Missing from this specific car is a very important historical artifact. Can anyone guess what it was?

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Last edited by Frank T on Fri Nov 30, 2018 3:47 am, edited 1 time in total.

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PostPosted: Fri Nov 30, 2018 1:13 am 
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Anybody guessing.....?

Give up....?

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PostPosted: Fri Nov 30, 2018 1:44 am 
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OK, here's the all-important item which is missing from this historic Mercedes Benz 300SLR. It is Denis Jenkinson's personal invention to help guide Moss around 1,000 miles of back country Italian roads, in the day and night, without verbal communication. Jenks was a writer at heart (and my favorite) and he put his natural talent to good use with this idea. He charted every mile of the circuit so he could tell Moss what was coming and how fast they could afford to go. He wound his notes on a scroll encased in a home-made window and turned the device as they passed each landmark. It worked so well they beat the World Champion Juan Manuel Fangio to the finish by half an hour. Jenks' device would become the inspiration for the late 1950s HALDA SPEED PILOT and later GPS devices. This is the actual device, and here's what the world says about it:
* * * * * * * * *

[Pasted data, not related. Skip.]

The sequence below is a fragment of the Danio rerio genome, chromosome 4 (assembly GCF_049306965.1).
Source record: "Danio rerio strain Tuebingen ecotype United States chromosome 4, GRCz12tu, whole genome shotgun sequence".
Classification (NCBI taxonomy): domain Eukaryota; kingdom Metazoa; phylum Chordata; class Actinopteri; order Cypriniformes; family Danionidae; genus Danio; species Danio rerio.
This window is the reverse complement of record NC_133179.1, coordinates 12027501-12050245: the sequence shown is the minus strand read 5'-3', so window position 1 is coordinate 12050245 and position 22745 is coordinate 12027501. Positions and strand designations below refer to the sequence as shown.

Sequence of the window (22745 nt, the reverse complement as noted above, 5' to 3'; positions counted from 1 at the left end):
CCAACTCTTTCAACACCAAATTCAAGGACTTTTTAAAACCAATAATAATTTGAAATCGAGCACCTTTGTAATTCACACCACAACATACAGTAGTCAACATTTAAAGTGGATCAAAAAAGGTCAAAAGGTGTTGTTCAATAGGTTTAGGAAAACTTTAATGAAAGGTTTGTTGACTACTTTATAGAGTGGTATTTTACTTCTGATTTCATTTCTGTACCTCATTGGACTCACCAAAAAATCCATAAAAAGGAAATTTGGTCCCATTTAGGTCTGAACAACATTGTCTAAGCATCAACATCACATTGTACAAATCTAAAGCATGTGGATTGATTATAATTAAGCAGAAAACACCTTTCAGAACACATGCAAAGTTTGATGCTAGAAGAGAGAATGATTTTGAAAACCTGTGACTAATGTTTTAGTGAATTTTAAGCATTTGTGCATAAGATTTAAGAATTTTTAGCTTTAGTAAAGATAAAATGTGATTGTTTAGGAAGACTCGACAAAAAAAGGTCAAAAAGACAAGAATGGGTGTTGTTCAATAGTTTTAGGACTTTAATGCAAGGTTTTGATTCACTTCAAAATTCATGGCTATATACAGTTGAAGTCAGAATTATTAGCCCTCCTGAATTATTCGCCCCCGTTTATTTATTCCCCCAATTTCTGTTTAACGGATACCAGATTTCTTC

"What you see before you is one of the most coveted pieces of automotive history. While not actually a car part at all, it would solidify the legend of Stirling Moss, the famed driver who was knighted by the British Crown in 2000 for his contributions to Motor Racing. Sir Stirling would win many races over the length of his career, but none would be more remembered than the 1955 Mille Miglia. The Mille Miglia, for those unfamiliar, is a roughly one-thousand mile race through the public streets of Italy which- save for 6 years during World War II- was run annually from 1927 until 1957, when it was deemed unsafe after a crash killed Ferrari driver Alfonso de Portago, his co-pilot, and nine spectators. Prior to Moss, no Englishman had ever won the race; save for German teams in 1931 and 1940, the race had been completely dominated by the Italians, who had an understandable “home court” advantage, these being the roads they drove on a daily basis. Two passengers were allowed in each car. While most drivers drove in teams, some chose to go it alone, though Moss did neither. He chose as his navigator British automotive journalist Denis “Jenks” Jenkinson. While many would question Moss’ choice of co-pilot, Jenks had a plan. Six different times over as many weeks, interspersed with Moss’ busy race schedule, Moss and Jenkinson would drive the route in its entirety, though they would have to do so at more civilian speeds, as the roads were not closed as they would be on race day. (This would lead to a number of collisions, including an ammunition laden military vehicle and a wayward sheep.) During these practice runs, Jenks would “map” the route on a device of his own invention- a paper scroll encased in a waterproof aluminum and perspex tomb- which would later be known as the “roller map.” Eventually, every single turn, dip, and straightaway in the 992.329 mile course would be chronicled, in order, on the rolls. While the roller map may have been completed, there was another problem. Moss was to be driving the now legendary Mercedes Benz 300 SLR, but considering its open pipes where either door would usually be and lack of a roof (or even a windshield) there would be no way for Moss and Jenkinson to hear each other in the cockpit. They attempted to set up an intercom system, to no avail. Instead, the two men came up with a series of intricate hand signals which only they could decipher. Moss, Jenkinson, and the Roller Map would cross the finish line in 10 hours, 7 minutes, and 48 seconds, a full 31 minutes ahead of second place finisher and teammate Juan Manuel Fangio. Moss’ time meant he had averaged 97.90 miles per hour, a time and speed which would never be matched in the history of the race".